One bug, one month of debugging

I wanted to share about a minor bug that took me 1 month to resolve. The reason for that was, my lack of knowledge regarding HTTP. I believe my mistake is noteworthy and common, especially among new web developers jumping straight to frameworks instead of the basics.

#Background

The project is a combination of,

  • Remix website running on Vercel
  • An Express server & a database running on a DigitalOcean Droplet

The website supports 2 languages, and I had to store each user's language preference somewhere. I was planning to use local storage, however, I changed my mind to try out HTTP cookies. The browser stores cookies locally, and includes them in future requests to the same domain.

When a user visits the website, the request is sent to loaders, running on Vercel's Edge Runtime. To load data from the database, the Express server is then fetched from the loaders.

While the loaders received cookies (from browsers), the Express server did not receive the cookies. To workaround this issue, I made the following change.

export const loader = async ({ request }) => {
    const cookieHeader = request.headers.get("Cookie");
    const response = await fetch(__SERVER_URL__, {
        headers: {
            Cookie: cookieHeader,
        },
    });
    // ... continue
};

In case the code wasn't clear, we are adding the Cookie header manually, when fetching the Express server. We are forwarding the Cookie header. I honestly thought it's straightforward and simple. Moreover, it worked when I tested it locally. But it didn't work on production.

I had no idea why. I was adding console.logs here and there, fiddling with server configuration, fiddling with cookie options and doing everything. The server logs were not helpful either.

It took me about a month to find the cause.

#The Cause

While reading through MDN, I found the following paragraph:

For security reasons, some headers can only be controlled by the user agent. These headers include the forbidden header names and forbidden response header names.
MDN(@)

I went to the forbidden header names page, and found Cookie listed there. And I finally found the issue. User agent can only control the Cookie header (for obvious security reasons). Take a look at the table below.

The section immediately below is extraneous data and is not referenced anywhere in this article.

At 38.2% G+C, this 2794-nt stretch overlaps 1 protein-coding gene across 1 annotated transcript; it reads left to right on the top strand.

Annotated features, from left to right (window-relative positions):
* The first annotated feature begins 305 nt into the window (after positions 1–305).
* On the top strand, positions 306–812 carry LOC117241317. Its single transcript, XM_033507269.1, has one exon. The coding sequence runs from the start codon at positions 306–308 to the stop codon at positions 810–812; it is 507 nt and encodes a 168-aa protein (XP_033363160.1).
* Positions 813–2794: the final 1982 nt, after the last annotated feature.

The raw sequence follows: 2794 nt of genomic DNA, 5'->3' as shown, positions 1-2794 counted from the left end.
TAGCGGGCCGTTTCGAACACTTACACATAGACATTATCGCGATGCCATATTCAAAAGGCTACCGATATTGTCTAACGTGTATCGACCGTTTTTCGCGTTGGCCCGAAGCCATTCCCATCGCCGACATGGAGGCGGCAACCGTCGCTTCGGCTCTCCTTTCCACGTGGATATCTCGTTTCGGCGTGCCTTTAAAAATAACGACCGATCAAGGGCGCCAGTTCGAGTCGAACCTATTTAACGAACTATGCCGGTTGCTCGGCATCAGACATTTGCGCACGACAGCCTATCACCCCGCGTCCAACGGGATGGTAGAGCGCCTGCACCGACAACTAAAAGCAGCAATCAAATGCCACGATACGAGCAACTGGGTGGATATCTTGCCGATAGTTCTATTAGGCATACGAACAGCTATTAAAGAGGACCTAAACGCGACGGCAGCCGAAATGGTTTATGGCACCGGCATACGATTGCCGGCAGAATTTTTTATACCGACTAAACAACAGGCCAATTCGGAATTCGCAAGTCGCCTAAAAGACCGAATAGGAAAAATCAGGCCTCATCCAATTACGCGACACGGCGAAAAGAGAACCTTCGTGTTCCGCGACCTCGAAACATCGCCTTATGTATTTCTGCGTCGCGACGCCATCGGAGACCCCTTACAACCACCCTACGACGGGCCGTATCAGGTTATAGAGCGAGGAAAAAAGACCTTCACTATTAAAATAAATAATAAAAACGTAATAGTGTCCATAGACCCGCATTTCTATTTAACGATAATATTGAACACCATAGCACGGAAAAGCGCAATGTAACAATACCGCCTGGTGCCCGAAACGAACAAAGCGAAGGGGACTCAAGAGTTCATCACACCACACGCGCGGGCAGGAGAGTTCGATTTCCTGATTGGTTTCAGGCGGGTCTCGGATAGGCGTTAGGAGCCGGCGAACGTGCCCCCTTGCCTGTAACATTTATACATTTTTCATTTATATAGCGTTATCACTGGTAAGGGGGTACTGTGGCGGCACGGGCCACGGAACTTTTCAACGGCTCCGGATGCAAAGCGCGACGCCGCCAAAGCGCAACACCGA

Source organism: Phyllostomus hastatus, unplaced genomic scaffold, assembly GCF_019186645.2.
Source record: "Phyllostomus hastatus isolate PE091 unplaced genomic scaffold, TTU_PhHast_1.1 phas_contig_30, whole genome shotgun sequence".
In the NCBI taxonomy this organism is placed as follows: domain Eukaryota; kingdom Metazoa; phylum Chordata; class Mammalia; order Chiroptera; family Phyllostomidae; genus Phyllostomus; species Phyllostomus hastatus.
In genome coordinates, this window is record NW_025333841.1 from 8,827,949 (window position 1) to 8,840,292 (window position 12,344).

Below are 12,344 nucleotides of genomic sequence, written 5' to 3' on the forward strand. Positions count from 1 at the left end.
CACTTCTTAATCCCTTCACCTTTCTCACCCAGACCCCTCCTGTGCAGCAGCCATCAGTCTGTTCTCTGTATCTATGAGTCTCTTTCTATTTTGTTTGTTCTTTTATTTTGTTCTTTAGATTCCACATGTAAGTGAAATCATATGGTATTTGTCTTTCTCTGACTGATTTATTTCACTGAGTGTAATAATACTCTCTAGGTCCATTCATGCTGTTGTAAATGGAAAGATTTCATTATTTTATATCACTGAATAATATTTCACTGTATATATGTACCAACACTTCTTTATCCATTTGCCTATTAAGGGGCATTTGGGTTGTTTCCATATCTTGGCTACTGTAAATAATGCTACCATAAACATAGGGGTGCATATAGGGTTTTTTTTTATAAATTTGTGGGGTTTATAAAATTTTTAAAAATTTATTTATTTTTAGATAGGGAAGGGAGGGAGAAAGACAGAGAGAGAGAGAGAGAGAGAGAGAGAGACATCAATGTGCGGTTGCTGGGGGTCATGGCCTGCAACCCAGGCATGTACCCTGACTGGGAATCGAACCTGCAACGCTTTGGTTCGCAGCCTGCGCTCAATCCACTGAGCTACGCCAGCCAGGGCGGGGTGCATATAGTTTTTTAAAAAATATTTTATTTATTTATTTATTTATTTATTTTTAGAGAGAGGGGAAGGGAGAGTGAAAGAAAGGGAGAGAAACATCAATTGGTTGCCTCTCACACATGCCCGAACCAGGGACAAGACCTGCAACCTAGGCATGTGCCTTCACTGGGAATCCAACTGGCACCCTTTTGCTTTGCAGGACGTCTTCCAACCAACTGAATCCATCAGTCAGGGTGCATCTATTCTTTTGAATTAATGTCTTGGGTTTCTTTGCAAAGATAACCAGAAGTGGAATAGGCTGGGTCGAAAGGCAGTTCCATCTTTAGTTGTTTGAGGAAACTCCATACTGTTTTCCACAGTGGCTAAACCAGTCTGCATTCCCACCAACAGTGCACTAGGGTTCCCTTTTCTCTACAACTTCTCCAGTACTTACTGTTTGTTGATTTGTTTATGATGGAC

Request initiated fromUser AgentRestricts usage of Cookie header
a websiteBrowser (Firefox, ...)Yes
Remix loader (locally)Node.jsNo
Remix loader (Vercel)Vercel Edge RuntimeYes
Express serverNode.jsNo

When testing locally, the loaders were running on Node.js. The Cookie Forwarding worked as Node.js doesn't restrict us from using Cookie header. However, when running on Vercel, Vercel Edge Runtime was the user agent, and it did not allow setting Cookie header.

I was finally at peace. 😮‍💨

#The Solution

The solution was straight forward. The user agent controls the forbidden headers only. We can use a non-forbidden header, or a custom one. And I switched to using a custom header.

export const loader = async ({ request }) => {
    const cookieHeader = request.headers.get("Cookie");
    const response = await fetch(__SERVER_URL__, {
        headers: {
            "Forwarded-Cookie": cookieHeader,
        },
    });
    // ... continue
};

Now, the request to Express server will include the required cookies. Note that we have to change the cookie parsing logic in the server to make this work. To fix this, I ditched cookie-parser package, and wrote a custom middleware that supports new Forwarded-Cookie header. The new middleware used the same cookie package which cookie-parser uses.